Belfast Telegraph

Saturday 25 October 2014

So will Glentoran survive? You bet

Glentoran chairman Terence Brannigan (left) and Paul McLean of McLean's bookmakers at the announcement of a new investment in the club

Terence Brannigan has insisted cash-strapped Glentoran must leave the Oval if they are to survive as a viable club.

The Glens chairman yesterday announced a fresh cash injection, believed to be in the region of £50,000, from club sponsors McLean’s.

The local bookmakers’ bailout is further to their existing sponsorship and ensures the day-to-day running costs are now met after players were paid outstanding wages last week.

Players pulled out of training recently having gone eight weeks without pay, but the new investment should secure the club’s short-term future and Brannigan believes it can also safeguard their long-term wellbeing, with Kevin Milhench, a lifelong supporter, also being added to the club’s Board.

“A significant cash injection was vital, given our recent difficulties. This is a very good and very welcome day for all at Glentoran Football Club,” said Brannigan.

“Paul McLean has been very supportive since his company started sponsoring the club and now we have also added Kevin Milhench to the Board and we will be looking to supplement his skills in property.”

The east Belfast club needed a £450,000 cash injection from a mystery benefactor to pay a tax bill just days before the serious possibility of going out of business almost two years ago.

Since then, they have also been bailed out with another £500,000 to pay off bank debts as well as developers and the Irish FA have dipped their hands in their pockets to give an advance of future prize money and a £60,000 loan.

Even with that and yesterday’s announcement, however, the risk of redundancies remains a serious threat with the club struggling to make ends meet as attendance figures continue to dwindle.

Boss Eddie Patterson faces a fight to keep his star men at the club when the transfer window opens next month.

Brannigan added: “If you look at our recent history, there was significant debt outstanding, particularly with HMRC.

“That was overcome thanks to an anonymous benefactor and when I came to the club I soon saw he day-to-day expenditure compared to our income.

“My job has been to bridge that gap. We have taken more than £250,000 off the annual running costs of the club but we have to continue to manage budgets in the right way.

“Due to the recent difficulties, we needed this additional cash injection and we can now look forward to a sustained future.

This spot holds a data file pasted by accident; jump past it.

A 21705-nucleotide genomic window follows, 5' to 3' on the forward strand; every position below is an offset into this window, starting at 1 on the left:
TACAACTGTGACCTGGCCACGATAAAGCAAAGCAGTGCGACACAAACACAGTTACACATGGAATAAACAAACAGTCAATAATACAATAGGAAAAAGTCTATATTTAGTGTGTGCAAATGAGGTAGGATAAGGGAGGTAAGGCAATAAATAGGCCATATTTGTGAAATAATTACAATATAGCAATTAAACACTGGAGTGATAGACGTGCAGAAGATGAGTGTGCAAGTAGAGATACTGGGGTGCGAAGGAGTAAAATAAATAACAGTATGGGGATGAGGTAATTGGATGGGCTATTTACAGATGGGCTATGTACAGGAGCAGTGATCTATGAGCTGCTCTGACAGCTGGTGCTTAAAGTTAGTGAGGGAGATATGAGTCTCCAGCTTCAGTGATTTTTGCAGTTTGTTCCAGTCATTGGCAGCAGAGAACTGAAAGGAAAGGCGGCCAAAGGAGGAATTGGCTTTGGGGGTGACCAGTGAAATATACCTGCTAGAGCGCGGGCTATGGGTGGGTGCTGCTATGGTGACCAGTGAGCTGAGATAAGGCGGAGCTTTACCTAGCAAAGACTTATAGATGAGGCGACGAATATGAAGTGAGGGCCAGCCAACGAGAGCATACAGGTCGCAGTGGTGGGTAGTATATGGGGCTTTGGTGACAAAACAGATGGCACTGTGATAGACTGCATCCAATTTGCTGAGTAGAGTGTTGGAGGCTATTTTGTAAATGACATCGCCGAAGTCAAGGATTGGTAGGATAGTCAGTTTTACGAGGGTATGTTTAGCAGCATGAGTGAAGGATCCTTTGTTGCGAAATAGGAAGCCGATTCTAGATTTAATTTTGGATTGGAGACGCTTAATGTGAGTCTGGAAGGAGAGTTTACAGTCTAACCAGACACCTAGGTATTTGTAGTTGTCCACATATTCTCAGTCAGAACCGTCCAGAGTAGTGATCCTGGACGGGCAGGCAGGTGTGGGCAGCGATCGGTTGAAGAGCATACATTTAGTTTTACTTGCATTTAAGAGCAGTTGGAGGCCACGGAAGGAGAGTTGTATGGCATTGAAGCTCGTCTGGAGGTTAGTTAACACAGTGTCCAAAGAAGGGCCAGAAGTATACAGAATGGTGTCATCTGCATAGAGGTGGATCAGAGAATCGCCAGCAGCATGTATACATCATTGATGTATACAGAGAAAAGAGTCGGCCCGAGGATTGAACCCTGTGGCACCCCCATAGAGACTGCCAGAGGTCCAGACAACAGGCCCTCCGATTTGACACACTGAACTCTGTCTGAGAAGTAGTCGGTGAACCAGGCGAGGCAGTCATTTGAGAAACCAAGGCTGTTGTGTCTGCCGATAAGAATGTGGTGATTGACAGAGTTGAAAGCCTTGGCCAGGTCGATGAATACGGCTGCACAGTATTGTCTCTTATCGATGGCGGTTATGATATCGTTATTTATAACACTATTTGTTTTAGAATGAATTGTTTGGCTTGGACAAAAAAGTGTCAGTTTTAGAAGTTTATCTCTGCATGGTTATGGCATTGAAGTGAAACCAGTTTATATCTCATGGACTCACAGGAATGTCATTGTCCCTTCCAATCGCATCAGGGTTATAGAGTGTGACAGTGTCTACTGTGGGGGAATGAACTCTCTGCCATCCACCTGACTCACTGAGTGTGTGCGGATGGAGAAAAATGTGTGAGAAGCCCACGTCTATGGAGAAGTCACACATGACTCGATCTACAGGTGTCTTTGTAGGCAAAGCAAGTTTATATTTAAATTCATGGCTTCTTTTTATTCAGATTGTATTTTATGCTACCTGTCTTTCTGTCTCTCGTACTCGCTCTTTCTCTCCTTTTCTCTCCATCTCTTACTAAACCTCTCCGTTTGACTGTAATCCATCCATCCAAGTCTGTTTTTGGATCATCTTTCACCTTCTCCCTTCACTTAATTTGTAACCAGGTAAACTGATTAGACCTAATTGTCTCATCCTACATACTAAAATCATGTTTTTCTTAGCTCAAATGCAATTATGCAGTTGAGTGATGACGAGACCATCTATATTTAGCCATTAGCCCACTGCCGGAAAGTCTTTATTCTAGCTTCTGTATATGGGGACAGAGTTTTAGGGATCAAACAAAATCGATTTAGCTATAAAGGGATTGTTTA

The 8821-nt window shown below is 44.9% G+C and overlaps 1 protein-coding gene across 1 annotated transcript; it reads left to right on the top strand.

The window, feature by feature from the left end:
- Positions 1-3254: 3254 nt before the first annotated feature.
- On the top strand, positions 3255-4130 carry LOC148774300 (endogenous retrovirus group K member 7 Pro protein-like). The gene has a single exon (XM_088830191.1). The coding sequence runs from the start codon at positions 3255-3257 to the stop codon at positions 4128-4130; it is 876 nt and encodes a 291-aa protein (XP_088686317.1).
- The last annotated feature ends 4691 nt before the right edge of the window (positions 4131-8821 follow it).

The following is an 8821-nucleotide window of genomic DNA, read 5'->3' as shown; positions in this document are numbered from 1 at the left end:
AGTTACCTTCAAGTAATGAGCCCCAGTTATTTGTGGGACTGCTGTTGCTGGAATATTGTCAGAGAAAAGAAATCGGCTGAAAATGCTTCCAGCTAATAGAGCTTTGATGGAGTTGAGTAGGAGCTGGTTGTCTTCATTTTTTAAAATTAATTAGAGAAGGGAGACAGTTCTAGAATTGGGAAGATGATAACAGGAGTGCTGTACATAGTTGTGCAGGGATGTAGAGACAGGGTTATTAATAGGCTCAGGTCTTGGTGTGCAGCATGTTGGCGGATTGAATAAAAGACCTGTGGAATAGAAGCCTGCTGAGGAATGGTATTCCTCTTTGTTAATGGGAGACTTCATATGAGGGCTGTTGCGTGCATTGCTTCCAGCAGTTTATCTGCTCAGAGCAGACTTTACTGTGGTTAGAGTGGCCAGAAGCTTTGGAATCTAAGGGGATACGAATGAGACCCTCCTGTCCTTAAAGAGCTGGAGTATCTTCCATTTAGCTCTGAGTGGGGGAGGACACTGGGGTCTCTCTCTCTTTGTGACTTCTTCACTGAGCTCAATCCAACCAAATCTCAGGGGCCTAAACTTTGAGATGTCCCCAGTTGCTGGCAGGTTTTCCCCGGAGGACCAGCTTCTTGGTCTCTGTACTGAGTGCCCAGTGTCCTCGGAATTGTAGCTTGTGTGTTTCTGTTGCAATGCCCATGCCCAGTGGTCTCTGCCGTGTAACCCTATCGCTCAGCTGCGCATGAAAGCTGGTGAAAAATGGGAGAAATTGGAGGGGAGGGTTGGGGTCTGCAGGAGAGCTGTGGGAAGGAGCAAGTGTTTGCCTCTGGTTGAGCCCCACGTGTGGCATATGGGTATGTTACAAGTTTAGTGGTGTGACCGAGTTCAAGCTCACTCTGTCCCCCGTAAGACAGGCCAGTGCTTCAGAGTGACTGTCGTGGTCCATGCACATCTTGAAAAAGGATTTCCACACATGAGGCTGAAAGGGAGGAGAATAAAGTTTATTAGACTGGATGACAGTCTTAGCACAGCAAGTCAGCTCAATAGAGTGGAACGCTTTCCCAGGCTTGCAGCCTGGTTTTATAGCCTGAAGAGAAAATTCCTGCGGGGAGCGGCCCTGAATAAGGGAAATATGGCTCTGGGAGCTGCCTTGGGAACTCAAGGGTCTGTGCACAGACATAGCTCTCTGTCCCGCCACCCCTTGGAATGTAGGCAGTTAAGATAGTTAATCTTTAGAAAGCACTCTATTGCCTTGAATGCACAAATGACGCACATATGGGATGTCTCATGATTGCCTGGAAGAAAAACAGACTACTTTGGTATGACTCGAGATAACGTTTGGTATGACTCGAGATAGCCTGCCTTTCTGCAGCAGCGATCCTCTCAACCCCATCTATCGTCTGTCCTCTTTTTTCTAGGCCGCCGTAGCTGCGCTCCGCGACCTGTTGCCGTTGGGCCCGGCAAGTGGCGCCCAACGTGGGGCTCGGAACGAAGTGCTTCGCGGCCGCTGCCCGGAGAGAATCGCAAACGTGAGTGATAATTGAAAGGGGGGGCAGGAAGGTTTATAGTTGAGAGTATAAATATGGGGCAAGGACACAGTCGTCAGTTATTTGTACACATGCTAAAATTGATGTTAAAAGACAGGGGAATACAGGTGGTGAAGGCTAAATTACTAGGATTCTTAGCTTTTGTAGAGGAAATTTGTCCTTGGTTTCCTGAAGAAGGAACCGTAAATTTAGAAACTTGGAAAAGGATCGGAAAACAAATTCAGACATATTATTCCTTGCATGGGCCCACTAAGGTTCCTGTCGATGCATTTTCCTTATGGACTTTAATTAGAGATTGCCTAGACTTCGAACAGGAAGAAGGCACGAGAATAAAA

“We have paid a significant amount of debts — if we hadn’t paid HMRC when we did, this club would not have existed.

“Since then, other people have wanted money paid down and we have been able to do that, but the critical thing now is making the income and expenditure even up.

“Gate receipts are down and we have not been able to bridge that gap yet. Our forecast would have been to break even this year, but there will be a shortfall due to loss of spectators.

“In the next couple of seasons we will be able to get the club in a strong position and forge ahead with the new stadium.”

With Government money due to be available in 2015, the Glens are understood to have been earmarked for funding of between £8-10m which will provide a huge slice of the finance needed for their move from the Oval to a new stadium at the nearby Titanic Quarter.

“Our business case for the new stadium is at a pretty advanced stage, as are negotiations for the ground.

“I would expect the build to take up to 18 months and hopefully everything will be completed within three years, but a lot depends on planning. I’m saying three years, but it could be shorter but we are well advanced.

“Moving to the new stadium is not just about survival. Our fans would rightly be disappointed and disillusioned if it was only about survival.

“We need to get this club back to where it should be on the pitch. The Oval has great history, but it is not fit for purpose.

“We aim to get bigger crowds and broader fan base in a new stadium and it will be attractive for people to come to — and we will ensure it is a proper community facility.

“We expect to get public funding, as well as private funding for the new stadium. Negotiations with the private sector are at an advanced stage, but I don’t think anyone would expect us to survive off public money alone.

“We are in negotiations with the Harbour Commissioners to get land suitable for the new stadium. They have also been incredibly helpful and supportive and while it is not yet concluded, we are pretty well advanced.

“I don’t think any club in this region can survive on football income alone.”

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